Just As I Thought

Perhaps a life makeover would be more useful

This is pretty much how I imagine the outcome every time I watch “Extreme Makeover Home Edition”:

LAKE CITY, Ga.—More than 1,800 people showed up to help ABC’s “Extreme Makeover” team demolish a family’s decrepit home and replace it with a sparkling, four-bedroom mini-mansion in 2005.

Three years later, the reality TV show’s most ambitious project at the time has become the latest victim of the foreclosure crisis.

After the Harper family used the two-story home as collateral for a $450,000 loan, it’s set to go to auction on the steps of the Clayton County Courthouse Aug. 5. The couple did not return phone calls Monday, but told WSB-TV they received the loan for a construction business that failed.

Materials and labor were donated for the home, which would have cost about $450,000 to build. Beazer Homes’ employees and company partners also raised $250,000 in contributions for the family, including scholarships for the couple’s three children and a home maintenance fund.

ABC said in a statement that it advises each family to consult a financial planner after they get their new home. “Ultimately, financial matters are personal, and we work to respect the privacy of the families,” the network said.

Some of the volunteers who helped build the home were less than thrilled about the family’s financial decisions.

“It’s aggravating. It just makes you mad. You do that much work, and they just squander it,” Lake City Mayor Willie Oswalt, who helped vault a massive beam into place in the Harper’s living room, told The Atlanta Journal-Constitution. [AP via Mercury News]

What annoys me is the way the media depersonalizes this sort of thing by saying they are a “victim of the foreclosure crisis.” In this case, they were definitely not victims, and the foreclosure crisis is not some external force like a hurricane, it’s the result of poor choices. These people had an incredible gift but they failed to protect it. I can certainly understand the courage it takes to decide to open your own business but in this case, they risked everything and lost. Whatever happened to fiscal restraint? Making sure that your family has a safe, stable home would seem to be the first step for many people. I don’t want to judge the families in EMHE because the majority of them seem to do a lot for their community. But it might be worth pointing out that each and every one of them lived in squalid, run down houses that they never had the resources to make safe or even livable. And I’m not talking about the roof and the water damage and the floors — most of the time when I watch this show, the people are living in dirty cluttered houses — cleaning the house up and throwing away the crap piled in corners doesn’t cost you anything but time.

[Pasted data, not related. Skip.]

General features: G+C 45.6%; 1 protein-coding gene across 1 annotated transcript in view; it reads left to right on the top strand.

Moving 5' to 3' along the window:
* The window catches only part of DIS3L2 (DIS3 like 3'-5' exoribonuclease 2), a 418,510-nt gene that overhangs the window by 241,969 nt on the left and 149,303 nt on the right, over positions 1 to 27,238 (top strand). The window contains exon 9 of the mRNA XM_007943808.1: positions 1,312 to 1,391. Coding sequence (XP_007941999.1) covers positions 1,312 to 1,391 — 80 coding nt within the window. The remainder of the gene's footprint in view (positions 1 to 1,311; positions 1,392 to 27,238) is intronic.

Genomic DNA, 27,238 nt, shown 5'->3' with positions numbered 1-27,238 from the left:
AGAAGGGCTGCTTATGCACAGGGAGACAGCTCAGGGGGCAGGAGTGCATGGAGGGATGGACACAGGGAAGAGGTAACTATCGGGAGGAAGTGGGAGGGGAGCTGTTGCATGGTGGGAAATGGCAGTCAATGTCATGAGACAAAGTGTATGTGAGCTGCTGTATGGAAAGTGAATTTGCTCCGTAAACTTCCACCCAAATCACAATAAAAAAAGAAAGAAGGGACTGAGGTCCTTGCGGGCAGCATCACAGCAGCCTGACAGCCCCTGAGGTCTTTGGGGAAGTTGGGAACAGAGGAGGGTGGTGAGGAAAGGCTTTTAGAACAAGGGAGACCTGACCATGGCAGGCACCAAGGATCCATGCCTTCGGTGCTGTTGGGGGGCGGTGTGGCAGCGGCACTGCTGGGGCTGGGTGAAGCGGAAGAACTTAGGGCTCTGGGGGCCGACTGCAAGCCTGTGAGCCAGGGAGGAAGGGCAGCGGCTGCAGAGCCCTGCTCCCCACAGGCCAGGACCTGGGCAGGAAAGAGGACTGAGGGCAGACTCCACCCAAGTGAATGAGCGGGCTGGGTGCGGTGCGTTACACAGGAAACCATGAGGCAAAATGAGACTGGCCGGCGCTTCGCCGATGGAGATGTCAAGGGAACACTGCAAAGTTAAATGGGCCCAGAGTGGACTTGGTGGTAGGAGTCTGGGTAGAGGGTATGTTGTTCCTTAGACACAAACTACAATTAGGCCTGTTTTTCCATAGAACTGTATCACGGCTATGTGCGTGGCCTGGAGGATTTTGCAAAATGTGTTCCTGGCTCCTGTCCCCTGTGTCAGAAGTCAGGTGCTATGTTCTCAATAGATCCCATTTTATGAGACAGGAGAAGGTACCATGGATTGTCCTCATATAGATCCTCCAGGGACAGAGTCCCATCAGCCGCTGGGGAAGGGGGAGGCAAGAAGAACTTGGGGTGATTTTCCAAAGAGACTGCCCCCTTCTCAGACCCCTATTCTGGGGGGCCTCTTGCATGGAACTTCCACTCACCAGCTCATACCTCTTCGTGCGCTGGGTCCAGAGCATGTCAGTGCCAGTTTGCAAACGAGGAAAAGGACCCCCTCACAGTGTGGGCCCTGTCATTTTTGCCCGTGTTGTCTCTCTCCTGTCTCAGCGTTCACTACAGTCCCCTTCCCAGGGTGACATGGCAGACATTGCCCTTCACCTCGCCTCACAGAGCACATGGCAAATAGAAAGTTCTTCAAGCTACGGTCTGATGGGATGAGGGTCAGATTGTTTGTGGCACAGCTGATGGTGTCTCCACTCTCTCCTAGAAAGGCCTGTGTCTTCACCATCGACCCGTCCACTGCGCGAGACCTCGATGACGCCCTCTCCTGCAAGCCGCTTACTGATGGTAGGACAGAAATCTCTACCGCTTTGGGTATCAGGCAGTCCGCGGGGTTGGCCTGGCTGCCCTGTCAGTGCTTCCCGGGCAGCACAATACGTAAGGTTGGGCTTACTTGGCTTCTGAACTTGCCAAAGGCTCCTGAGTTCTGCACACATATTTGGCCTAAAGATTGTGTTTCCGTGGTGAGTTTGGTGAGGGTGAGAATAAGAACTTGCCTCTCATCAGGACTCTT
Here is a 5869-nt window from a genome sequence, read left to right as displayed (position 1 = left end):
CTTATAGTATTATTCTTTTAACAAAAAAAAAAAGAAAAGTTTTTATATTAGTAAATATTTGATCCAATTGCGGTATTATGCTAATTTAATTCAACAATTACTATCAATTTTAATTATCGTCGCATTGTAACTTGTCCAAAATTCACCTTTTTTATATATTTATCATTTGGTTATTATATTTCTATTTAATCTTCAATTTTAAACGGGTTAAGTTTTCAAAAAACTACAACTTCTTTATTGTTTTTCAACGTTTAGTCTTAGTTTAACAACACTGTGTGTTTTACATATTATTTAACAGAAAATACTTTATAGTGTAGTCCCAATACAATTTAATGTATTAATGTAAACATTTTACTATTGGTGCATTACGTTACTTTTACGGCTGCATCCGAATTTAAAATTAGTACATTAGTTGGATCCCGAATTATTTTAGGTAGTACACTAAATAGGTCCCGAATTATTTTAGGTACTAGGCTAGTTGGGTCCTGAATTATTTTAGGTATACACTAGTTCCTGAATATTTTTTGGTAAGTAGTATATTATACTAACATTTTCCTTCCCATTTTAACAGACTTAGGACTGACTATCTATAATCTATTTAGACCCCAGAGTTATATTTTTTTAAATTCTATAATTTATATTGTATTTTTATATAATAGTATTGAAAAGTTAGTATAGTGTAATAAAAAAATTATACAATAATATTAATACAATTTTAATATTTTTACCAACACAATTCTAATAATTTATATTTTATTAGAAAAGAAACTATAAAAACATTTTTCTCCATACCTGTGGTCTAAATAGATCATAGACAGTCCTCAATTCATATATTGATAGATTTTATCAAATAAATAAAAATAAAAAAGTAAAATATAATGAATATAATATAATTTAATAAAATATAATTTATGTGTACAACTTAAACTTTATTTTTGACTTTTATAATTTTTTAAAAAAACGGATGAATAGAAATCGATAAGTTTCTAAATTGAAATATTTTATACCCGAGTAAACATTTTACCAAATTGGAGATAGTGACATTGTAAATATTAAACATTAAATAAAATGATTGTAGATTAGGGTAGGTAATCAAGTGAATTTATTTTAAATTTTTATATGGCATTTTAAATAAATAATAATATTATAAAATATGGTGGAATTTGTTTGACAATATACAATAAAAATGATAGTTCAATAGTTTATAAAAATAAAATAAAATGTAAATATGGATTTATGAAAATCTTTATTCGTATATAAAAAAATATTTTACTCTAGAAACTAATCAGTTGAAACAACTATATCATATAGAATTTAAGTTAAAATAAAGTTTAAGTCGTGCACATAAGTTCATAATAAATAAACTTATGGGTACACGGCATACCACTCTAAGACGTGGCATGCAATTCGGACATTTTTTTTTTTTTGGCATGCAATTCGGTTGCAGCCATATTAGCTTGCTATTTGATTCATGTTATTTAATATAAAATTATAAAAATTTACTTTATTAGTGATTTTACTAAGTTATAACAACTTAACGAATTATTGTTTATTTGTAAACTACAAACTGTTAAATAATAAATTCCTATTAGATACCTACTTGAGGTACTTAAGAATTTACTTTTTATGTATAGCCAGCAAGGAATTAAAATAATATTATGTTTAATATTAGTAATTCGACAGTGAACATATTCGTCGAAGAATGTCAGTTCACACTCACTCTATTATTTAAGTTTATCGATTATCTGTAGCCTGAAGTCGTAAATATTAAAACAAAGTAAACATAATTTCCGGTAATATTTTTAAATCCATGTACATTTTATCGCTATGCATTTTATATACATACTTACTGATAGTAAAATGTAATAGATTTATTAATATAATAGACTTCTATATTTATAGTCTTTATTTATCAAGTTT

How would they have the resources to keep a multi-million dollar mansion safe and livable? These may be good hearted people, but they obviously don’t have a clue about responsibility and planning for the future.

Man, I am a snotty bastard, aren’t I?

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